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Ebola... Is Reston a last ditch possibility?

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posted on Oct, 11 2014 @ 10:10 AM
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I'm putting this in the Gray area for a reason.

This is pure conjecture.

There is a strain of ebola called Reston. It was discovered in a group of primates that were being studied in a lab in Reston Virginia run by Hazleton research.

The involved primates were macaques from the Philippines.

They were tested and found positive on tests for Ebola Zaire. The infection moved into other primates in the facility without actual physical interaction. Ultimately, the entire population of the primate facility was euthanized.

During the 3 month process the lab technicians in the facility did not use protective clothing until ebola was actually found. None of the humans got sick. The strain was Named Ebola Reston. It is the only known strain of ebola that is not fatal to humans.

After the Reston outbreak, Hazelton Research Products was purchased by a company called Covance Inc.

I haven't found a specific reference to who actually owns the Reston virus patent but I expect it is owned by the Government via a contractor.

The issue I am thinking about is that this particular strain tested positive for Ebola Zaire so it is very close to it. Reston was not harmful to the humans that came into contact with it. Only the monkeys were affected.

Is it reasonable to expect that a human who was infected with Reston and survived would have antibodies that would protect the individual from other ebola strains?

If this were true, wouldn't it make sense to test as a possible vaccine?

I wouldn't be surprised if this remedy were top be used as a last ditch effort in case of extreme pandemic.
I'd be even less surprised if it was suddenly on the market and making some company a hell of a lot of cash.

Just wondering if this is a real possibility.

The lack of information on studies of Reston since it was discovered makes me wonder if it's a real solution that's been kept under wraps.

So,
I've thrown it out there. Any thoughts? Anyone have more info on Reston research?




posted on Oct, 11 2014 @ 10:16 AM
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That does sound possible. In the past, it was discovered that giving cowpox to humans was known to be a way of immunizing people against smallpox.

It would be interesting to know what the differences between the (Reston and regular Ebola viruses are. Is is the receptors that attach themselves to the cell membranes, the viral capsule or just the genes?



posted on Oct, 11 2014 @ 10:20 AM
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a reply to: badgerprints

Google scholar may assist you with what you're seeking.

Quite a few papers on it, and perhaps some on the antibodys created from it.


edit on 11-10-2014 by AlphaHawk because: (no reason given)



posted on Oct, 11 2014 @ 10:25 AM
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I have read about the use of cowpox to inoculate against smallpox.
I wish I knew more about this subject so I could discuss it more coherently.
I just don't have the background to discuss receptors, viral capsules and genes.

The record shows that the testing on the virus during the outbreak was strongly positive for Zaire but less so for others.
This must mean that there are significant genetic differences between the strains.

Still, the general similarities may be enough to create effective antibodies.



posted on Oct, 11 2014 @ 10:27 AM
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originally posted by: AlphaHawk
a reply to: badgerprints

Google scholar may assist you with what you're seeking.

Quite a few papers on it, and perhaps some on the antibodys created from it.



Never used google scholar.
I assume i've passed up a decent resource then.
I'll check it out.



posted on Oct, 11 2014 @ 10:37 AM
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a reply to: badgerprints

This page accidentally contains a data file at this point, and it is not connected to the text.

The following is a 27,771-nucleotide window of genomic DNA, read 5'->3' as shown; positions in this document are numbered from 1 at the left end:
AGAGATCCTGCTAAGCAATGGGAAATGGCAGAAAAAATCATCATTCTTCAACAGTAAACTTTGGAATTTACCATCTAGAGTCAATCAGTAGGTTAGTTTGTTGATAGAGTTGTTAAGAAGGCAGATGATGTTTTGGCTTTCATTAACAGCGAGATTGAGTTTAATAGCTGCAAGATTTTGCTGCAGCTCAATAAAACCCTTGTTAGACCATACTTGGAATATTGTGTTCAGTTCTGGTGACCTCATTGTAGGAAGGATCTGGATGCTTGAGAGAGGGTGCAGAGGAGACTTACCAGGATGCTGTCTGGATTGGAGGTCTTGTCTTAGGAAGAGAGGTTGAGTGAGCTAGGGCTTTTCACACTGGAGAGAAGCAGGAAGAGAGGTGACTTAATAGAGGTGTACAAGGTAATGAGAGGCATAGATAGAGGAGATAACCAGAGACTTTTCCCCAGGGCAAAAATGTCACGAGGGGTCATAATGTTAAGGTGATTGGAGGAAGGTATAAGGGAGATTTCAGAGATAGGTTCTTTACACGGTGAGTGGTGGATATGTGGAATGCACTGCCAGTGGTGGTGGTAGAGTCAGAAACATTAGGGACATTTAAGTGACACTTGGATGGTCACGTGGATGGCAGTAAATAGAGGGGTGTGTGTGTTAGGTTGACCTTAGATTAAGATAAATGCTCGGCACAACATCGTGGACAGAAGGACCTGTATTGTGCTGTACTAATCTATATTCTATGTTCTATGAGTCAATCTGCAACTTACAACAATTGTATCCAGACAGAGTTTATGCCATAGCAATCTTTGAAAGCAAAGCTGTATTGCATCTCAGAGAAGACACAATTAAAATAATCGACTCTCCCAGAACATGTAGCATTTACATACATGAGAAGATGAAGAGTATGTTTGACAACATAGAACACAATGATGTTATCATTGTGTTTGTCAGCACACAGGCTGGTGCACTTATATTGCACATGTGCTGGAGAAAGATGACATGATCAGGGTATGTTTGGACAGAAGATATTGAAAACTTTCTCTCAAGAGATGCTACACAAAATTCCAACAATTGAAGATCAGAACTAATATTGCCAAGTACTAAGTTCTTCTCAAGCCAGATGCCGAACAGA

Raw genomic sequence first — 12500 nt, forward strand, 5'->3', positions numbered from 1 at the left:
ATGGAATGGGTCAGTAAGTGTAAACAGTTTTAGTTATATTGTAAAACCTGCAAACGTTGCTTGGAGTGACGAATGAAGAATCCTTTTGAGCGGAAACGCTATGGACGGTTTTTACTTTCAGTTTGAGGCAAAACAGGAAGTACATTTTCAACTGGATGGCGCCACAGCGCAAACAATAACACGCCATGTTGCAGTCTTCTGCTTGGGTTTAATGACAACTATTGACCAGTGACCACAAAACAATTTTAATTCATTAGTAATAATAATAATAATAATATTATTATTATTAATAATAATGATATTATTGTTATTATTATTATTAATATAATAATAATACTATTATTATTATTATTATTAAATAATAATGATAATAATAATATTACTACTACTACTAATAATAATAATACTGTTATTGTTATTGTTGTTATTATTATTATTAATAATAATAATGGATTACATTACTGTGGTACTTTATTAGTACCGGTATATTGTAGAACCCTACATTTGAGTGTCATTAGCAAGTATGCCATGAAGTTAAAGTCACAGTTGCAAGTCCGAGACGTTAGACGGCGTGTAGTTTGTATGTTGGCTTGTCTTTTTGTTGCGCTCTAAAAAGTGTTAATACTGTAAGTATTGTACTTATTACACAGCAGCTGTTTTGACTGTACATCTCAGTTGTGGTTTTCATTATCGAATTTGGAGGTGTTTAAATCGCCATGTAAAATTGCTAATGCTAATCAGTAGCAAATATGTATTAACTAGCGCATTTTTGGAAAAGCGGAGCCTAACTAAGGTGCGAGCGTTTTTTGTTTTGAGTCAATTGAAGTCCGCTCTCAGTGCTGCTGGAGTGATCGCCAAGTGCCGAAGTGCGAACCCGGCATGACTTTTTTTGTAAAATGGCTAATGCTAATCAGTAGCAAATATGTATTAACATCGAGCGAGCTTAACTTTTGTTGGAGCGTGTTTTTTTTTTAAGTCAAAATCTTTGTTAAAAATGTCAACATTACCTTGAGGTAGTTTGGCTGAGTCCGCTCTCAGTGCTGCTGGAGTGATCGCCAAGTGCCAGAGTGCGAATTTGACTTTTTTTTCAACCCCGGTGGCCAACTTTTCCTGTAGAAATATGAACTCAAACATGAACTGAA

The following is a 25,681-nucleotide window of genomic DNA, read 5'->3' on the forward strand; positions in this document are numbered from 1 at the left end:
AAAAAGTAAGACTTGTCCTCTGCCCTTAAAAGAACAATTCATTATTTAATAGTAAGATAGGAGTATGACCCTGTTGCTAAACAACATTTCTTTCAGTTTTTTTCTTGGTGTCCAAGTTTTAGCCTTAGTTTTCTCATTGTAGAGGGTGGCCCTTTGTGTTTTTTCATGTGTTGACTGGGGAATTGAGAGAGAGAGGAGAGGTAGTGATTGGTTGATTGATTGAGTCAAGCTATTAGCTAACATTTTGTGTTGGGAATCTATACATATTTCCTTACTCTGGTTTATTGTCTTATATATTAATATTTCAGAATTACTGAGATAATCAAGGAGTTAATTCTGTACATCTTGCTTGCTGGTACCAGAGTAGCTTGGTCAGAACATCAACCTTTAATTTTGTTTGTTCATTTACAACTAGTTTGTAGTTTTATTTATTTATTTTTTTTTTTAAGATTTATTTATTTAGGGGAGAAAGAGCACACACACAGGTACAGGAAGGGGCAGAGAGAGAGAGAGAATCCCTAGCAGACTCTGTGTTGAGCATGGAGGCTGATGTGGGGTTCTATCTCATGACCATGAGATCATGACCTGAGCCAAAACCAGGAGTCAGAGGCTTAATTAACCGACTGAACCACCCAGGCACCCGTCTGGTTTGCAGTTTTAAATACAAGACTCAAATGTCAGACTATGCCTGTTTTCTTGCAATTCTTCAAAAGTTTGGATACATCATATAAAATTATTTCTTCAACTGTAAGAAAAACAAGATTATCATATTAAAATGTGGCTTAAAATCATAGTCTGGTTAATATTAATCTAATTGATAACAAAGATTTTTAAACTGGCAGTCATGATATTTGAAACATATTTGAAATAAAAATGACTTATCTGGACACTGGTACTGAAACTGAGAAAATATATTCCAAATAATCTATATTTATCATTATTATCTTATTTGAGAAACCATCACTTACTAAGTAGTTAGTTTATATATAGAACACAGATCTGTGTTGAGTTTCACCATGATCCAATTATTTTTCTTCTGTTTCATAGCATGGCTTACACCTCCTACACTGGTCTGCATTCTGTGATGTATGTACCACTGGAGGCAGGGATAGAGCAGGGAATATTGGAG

From what I heard having one strain does not protect you from the others.

It was mentioned on CNN health 2 minutes to understanding ebola also. Appearently immunity is 10 years for the specific strain you catch not others.
I am not a scientist though that specializes in this sort of thing and I also have been taking info at face value for the moment.



posted on Oct, 11 2014 @ 10:44 AM
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a reply to: AnteBellum

Ten years sure sounds like an arbitrary number. It takes 3,650 days? Sounds like it takes a certain amount of deviation from it's current form, which could take maybe a year, or 30. I would think the amount of cases over a given period of time (hosts for viral load to increase and mutations to occur) would be the main factor, not necessarily time itself.



posted on Oct, 11 2014 @ 10:45 AM
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originally posted by: AnteBellum
a reply to: badgerprints

From what I heard having one strain does not protect you from the others.



That's too bad.
It would mean that any mutation would likely render antibodies useless.
Someone who survived it once might succumb to a mutation at a later date.


edit on 11-10-2014 by badgerprints because: to correct my spellin



posted on Oct, 11 2014 @ 10:47 AM
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a reply to: badgerprints

glad you brought this up...ive mentioned a few times I just read "the hot zone" which specifically tells of this story. From what I am understanding it is still only theory that their blood would help but it was a fact that something like 4-5 employees there were infected with it.

Would be a good start but I don't know enough about how different a virus is after a mutation.



posted on Oct, 11 2014 @ 10:50 AM
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a reply to: rockpaperhammock
I read Hot Zone years ago by accident.
I thought it was a book by a different Preston.
Ended up finishing the entire thing and it was fascinating.
Just bought it last night on Kindle so I'll be reading it again.

I am really curious about what kind of research has been done on Reston behind closed doors.



posted on Oct, 11 2014 @ 10:52 AM
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a reply to: badgerprints

Let me sum this up to make sure I have it right.

The Reston type of Ebola is non lethal to humans, infect humans and hope that it protects us from the other strains of Ebola.

If that is correct, the only problem I see (if it works) is infecting everyone before they catch another strain of the virus. To say that is a tremendous undertaking is stating things lightly.



posted on Oct, 11 2014 @ 11:00 AM
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a reply to: QuietSpeech

Yes,
Like I said, "Last ditch effort" and "Conjecture".
I'm only throwing it out for discussion.

The one point would be that reston could be a likely subject for manipulation as an inoculant because it didn't make humans sick.

The second would be a last ditch such as airborne spraying over populated areas in event of a massive pandemic in hopes that some of the population would produce working antibodies.